Cheers - Dave



posted on Oct, 17 2016 @ 10:05 AM
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a reply to: bobs_uruncle

A finite universe would help me understand the nature of expansion of the universe. I have always had trouble understanding expansion other than galaxies "moving" away from each other. I just couldnt use reason to understand an infinite universe expanding. I have never had a satifying answer. Probably my own mental capacity but, how would the universe itself expand if it is everyrhing? It just seems like empty space would gain matter. The empty space would have to be part of the universe or else we need a new definition I would think.

The fact that multiverses could exist without conscious observors also seems unimportant to conscious life. Pondering something unobservable seems pointless.
edit on 17-10-2016 by luthier because: (no reason given)



posted on Oct, 17 2016 @ 12:11 PM
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originally posted by: luthier
a reply to: bobs_uruncle

A finite universe would help me understand the nature of expansion of the universe. I have always had trouble understanding expansion other than galaxies "moving" away from each other. I just couldnt use reason to understand an infinite universe expanding. I have never had a satifying answer. Probably my own mental capacity but, how would the universe itself expand if it is everyrhing? It just seems like empty space would gain matter. The empty space would have to be part of the universe or else we need a new definition I would think.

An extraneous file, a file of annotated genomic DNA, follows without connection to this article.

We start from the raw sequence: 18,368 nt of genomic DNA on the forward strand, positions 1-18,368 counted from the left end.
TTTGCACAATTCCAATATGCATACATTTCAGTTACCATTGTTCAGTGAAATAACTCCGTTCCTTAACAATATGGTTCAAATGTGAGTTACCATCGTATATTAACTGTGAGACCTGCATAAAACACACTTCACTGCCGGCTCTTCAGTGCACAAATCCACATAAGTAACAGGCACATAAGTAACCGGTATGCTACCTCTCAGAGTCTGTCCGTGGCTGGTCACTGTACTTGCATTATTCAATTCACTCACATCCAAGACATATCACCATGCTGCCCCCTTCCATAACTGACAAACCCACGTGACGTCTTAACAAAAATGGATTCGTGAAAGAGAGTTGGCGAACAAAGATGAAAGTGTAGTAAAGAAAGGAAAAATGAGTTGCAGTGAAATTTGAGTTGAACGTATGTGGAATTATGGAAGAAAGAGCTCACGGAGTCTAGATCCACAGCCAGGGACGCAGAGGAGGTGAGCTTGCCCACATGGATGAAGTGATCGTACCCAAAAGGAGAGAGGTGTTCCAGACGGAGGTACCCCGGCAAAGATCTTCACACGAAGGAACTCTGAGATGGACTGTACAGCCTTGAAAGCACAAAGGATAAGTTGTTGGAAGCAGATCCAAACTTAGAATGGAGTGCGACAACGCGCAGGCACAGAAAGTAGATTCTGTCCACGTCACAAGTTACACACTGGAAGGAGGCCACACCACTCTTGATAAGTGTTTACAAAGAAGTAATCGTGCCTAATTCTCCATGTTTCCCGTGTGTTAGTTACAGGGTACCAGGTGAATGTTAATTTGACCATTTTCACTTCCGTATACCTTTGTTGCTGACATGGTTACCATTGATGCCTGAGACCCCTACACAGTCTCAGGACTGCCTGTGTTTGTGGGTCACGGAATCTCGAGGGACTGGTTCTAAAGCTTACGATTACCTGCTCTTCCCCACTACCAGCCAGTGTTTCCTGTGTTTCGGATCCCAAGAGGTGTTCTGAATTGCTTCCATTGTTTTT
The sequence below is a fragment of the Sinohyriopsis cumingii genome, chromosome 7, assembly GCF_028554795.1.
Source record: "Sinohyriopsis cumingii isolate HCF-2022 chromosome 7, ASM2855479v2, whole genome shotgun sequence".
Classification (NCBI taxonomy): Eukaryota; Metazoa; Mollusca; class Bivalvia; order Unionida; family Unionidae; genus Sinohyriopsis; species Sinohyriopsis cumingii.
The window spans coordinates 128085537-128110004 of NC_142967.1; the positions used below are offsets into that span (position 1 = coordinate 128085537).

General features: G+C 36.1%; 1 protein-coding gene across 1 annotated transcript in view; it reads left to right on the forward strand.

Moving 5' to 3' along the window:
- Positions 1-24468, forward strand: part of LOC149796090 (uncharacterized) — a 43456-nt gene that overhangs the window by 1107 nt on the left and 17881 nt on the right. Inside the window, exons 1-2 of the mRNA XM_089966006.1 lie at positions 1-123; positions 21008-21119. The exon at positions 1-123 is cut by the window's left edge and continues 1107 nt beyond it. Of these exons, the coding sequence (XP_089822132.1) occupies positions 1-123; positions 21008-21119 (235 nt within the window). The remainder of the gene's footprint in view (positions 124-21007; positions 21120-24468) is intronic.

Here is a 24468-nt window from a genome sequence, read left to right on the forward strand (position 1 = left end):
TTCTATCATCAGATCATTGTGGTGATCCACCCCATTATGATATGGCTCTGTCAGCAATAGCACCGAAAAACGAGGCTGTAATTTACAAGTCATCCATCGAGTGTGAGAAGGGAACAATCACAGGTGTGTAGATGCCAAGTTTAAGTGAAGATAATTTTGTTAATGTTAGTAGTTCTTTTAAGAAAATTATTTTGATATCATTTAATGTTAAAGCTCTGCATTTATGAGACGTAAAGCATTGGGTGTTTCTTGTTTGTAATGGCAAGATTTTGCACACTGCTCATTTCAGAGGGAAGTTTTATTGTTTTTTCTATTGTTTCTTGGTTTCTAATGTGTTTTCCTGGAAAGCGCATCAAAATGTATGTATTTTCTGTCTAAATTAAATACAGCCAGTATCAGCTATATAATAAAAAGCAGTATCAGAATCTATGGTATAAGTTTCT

The fact that multiverses could exist without conscious observors also seems unimportant to conscious life. Pondering something unobservable seems pointless.


Foam theory I believe uses a background lower dimensional null space. Imagine the universe as a bubble, one of many probabilistic universes, expanding into a pure "vacuum" of unknown properties. It would expand like a field, fields can move faster than light. Dependant on universe proximity to other universes, our universe would probably expand for a finite period of time, but due to present expansion rates, we may not be able to see the edge as it could be moving faster than light. That boundary we may never be able to get past, unless we understand the properties of the initial particle, in which case we should be able to traverse the multiverse.

It's also possible in foam theory to travel through the weakest bridge point. Eventually, as the bubble-like universes expand to the point of touching boundaries, if that can even happen, the bubbles would change geometry from bubbles to cubes. Once this happens, the weak points would be the areas furthest distant from the cube centre, or the corners. The problem is that of statistical probabilities in regards to the makeup of adjoining universes. If the laws that govern those universes are slightly different, one could end up in something extremely hostile.